FOLLOWING ARE MY NOTES FOR THE GRAD SCHOOL COURSE IN WHICH WE READ THIS NOVEL. More notes are available on my blog For Unofficial Use Only.
Arrow of God Notes:
-Humor that the English think they understand the people, but they still don't despite prolonged presence...parallels to our presence in Iraq and Afghanistan
- Advantages of living near the infrastructure
- In direct rule seeks lighter hand by default...goal is more to maintain a status quo of peace
- Comments on missionary role by Capt W?
- Influence of infrastructure on Igbo...shifting from a language group to an identity
- with regards to religion, subtleties in the region...a priest chief is not necessarily a medicine man. Religion is the same as the society...there's no delineation as in Western culture.
Ezeulu- Chief Priest of Ulu
Matefi- Ezeulu's senior wife
Ugoye- Ezeulu's younger wife
Okuata- Ezeulu's wife that is dead
Edogo- Eldest son of Ezeulu, and Okuata
Obika- son of Ezeulu (drunk and troublesome and handsome) and Ugoye
Nwafo- youngest son of Ezeulu (his favorite) and Ugoye
Obiageli- daughter of Ezeulu (sister of Nwafo) and Ugoye
Ojiugo- daughter of Ezeulu and Matefi
Akueke- daughter of Ezeulu and Okuata
Oduche- Ezeulu's son
Ezeulu (Chief Priest of Ulu) introduction as he looks to the sky for the new moon (which he must announce). Ezeulu's announcements control the harvest seasons, most importantly the New Yam Feast. Edogo carves ancestral masks. Ezeulu is bitter about division among the six villages because he spoke the truth to the white man and testified against his people about land dispute with Okperi. Obika beats up and humiliates Akueke husband who had been beating her. Oduche is training with the whites per Ezeulu's instructions.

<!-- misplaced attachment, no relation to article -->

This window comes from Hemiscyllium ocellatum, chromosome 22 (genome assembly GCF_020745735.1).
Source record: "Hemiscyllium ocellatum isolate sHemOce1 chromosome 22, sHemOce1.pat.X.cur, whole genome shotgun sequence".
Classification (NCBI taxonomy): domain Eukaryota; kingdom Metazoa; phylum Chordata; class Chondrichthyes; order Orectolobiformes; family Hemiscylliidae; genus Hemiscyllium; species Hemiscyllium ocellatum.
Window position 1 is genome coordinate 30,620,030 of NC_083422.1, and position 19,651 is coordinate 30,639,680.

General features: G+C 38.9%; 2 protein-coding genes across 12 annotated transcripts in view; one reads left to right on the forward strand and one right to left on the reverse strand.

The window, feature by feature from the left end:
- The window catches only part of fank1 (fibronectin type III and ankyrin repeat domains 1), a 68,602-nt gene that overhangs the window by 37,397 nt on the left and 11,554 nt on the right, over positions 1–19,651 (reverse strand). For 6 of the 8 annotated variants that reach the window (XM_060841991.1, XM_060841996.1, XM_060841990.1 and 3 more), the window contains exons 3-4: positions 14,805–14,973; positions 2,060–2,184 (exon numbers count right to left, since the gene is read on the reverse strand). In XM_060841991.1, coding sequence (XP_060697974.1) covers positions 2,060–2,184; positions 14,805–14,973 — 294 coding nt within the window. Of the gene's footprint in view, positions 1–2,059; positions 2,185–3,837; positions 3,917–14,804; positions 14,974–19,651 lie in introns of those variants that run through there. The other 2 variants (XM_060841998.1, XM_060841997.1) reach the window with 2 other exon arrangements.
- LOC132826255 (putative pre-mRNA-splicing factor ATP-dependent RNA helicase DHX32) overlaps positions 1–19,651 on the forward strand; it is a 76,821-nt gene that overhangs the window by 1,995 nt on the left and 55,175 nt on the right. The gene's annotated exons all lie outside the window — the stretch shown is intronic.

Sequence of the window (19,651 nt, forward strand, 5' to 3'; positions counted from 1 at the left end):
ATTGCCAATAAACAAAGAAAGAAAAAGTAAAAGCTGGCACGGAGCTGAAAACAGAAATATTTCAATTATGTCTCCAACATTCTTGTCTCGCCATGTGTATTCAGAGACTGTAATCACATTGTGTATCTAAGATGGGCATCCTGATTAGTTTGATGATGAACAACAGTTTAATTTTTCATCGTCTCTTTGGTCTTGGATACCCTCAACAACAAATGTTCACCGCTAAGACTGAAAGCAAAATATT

6 Villages come together and call for war against the Okperi (led by Nwaka). Akukalia is killed when Umuaro messengers lose their temper. War ensues with retaliatory killings. Then the whiteman intervenes and judges the land to belong to Okperi. He also breaks all their guns.
Captain Winterbottom is introduced and Tony Clark as his assistant. He recounts their version of the Umuaro-Okperi wars which are different from reality. Captain Winterbottom believe in the value of native institutions but is forced to enforce indirect rule. Ibos never developed a system of central authority.
Enmity of Nwaka and Ezeulu is revealed. Oduche was given to learn the ways of the whiteman's church. Oduche put a python in a box, which Ezeulu finds and frees; scandal ensues. Ezidemelli (Nwaka's friend and python priest) asks what he will do to purify his home.
Winterbottom doesn't believe indirect rule is effective but most obey his superiors. "Great tragedy of British colonial administration was that the man on the spot (who knew his African) and knew what he was talking about found himself being constantly overruled by starry-eyed fellows at headquarters. Ibos detest kings, but Ikedi makes himself one as a puppet of the administration--he's very corrupt.
Akueke's inlaws come for her and promise not to let husband beat her--Ezeulu agrees to this.
Purification day for the six villages. Ugoye has the most ivory of Ezeulu's wives. Nwaka's wives has most ivory. Ezeulu does the purification dance. Women gossip.
Mr. Wright needs unpaid labor to finish his road and gets it from the Umuaro. Obika is late (because he was drunk) to the road work party and gets whipped. In the ensuing controversy Moses acts as an intermediary. Ezeulu tries to get to the bottom of what happens and his sons show no remorse. The death that will kill a man begins as an appetite.
Akuebe visits Ezeulu to talk about Obika and the lack of respect of the youth in general.
Pride of Umuaro that they never see one party as right and the other as wrong.